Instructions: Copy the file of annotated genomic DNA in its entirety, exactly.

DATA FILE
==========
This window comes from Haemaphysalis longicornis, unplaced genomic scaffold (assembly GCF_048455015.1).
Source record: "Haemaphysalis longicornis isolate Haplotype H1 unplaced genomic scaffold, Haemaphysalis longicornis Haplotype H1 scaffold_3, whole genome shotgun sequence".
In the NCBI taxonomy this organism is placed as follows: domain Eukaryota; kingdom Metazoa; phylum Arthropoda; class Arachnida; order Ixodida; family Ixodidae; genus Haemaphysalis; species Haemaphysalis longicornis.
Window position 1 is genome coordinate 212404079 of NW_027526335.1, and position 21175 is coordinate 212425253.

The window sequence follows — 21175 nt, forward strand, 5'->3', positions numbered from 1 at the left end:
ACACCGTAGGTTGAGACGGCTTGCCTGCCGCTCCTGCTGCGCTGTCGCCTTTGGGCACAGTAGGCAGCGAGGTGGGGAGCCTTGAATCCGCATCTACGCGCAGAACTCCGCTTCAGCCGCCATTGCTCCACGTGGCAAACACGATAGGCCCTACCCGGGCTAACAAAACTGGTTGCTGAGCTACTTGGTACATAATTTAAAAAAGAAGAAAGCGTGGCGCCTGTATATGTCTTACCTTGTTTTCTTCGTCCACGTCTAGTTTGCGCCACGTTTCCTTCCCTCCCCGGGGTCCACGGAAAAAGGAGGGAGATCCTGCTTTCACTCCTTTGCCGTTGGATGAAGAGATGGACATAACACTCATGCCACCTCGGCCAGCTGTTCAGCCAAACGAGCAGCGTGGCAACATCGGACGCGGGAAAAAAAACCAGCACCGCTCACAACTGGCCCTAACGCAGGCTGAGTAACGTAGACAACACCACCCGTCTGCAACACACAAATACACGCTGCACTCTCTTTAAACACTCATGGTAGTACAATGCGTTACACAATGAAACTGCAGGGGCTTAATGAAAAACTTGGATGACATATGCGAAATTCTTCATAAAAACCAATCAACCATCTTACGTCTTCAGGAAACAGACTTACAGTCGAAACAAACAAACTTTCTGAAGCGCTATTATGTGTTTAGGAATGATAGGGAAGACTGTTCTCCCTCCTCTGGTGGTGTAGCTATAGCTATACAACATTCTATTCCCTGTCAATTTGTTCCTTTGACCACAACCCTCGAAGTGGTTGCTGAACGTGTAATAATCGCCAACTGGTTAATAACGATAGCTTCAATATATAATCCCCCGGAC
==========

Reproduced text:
This window comes from Haemaphysalis longicornis, unplaced genomic scaffold (assembly GCF_048455015.1).
Source record: "Haemaphysalis longicornis isolate Haplotype H1 unplaced genomic scaffold, Haemaphysalis longicornis Haplotype H1 scaffold_3, whole genome shotgun sequence".
In the NCBI taxonomy this organism is placed as follows: domain Eukaryota; kingdom Metazoa; phylum Arthropoda; class Arachnida; order Ixodida; family Ixodidae; genus Haemaphysalis; species Haemaphysalis longicornis.
Window position 1 is genome coordinate 212404079 of NW_027526335.1, and position 21175 is coordinate 212425253.

The window sequence follows — 21175 nt, forward strand, 5'->3', positions numbered from 1 at the left end:
ACACCGTAGGTTGAGACGGCTTGCCTGCCGCTCCTGCTGCGCTGTCGCCTTTGGGCACAGTAGGCAGCGAGGTGGGGAGCCTTGAATCCGCATCTACGCGCAGAACTCCGCTTCAGCCGCCATTGCTCCACGTGGCAAACACGATAGGCCCTACCCGGGCTAACAAAACTGGTTGCTGAGCTACTTGGTACATAATTTAAAAAAGAAGAAAGCGTGGCGCCTGTATATGTCTTACCTTGTTTTCTTCGTCCACGTCTAGTTTGCGCCACGTTTCCTTCCCTCCCCGGGGTCCACGGAAAAAGGAGGGAGATCCTGCTTTCACTCCTTTGCCGTTGGATGAAGAGATGGACATAACACTCATGCCACCTCGGCCAGCTGTTCAGCCAAACGAGCAGCGTGGCAACATCGGACGCGGGAAAAAAAACCAGCACCGCTCACAACTGGCCCTAACGCAGGCTGAGTAACGTAGACAACACCACCCGTCTGCAACACACAAATACACGCTGCACTCTCTTTAAACACTCATGGTAGTACAATGCGTTACACAATGAAACTGCAGGGGCTTAATGAAAAACTTGGATGACATATGCGAAATTCTTCATAAAAACCAATCAACCATCTTACGTCTTCAGGAAACAGACTTACAGTCGAAACAAACAAACTTTCTGAAGCGCTATTATGTGTTTAGGAATGATAGGGAAGACTGTTCTCCCTCCTCTGGTGGTGTAGCTATAGCTATACAACATTCTATTCCCTGTCAATTTGTTCCTTTGACCACAACCCTCGAAGTGGTTGCTGAACGTGTAATAATCGCCAACTGGTTAATAACGATAGCTTCAATATATAATCCCCCGGAC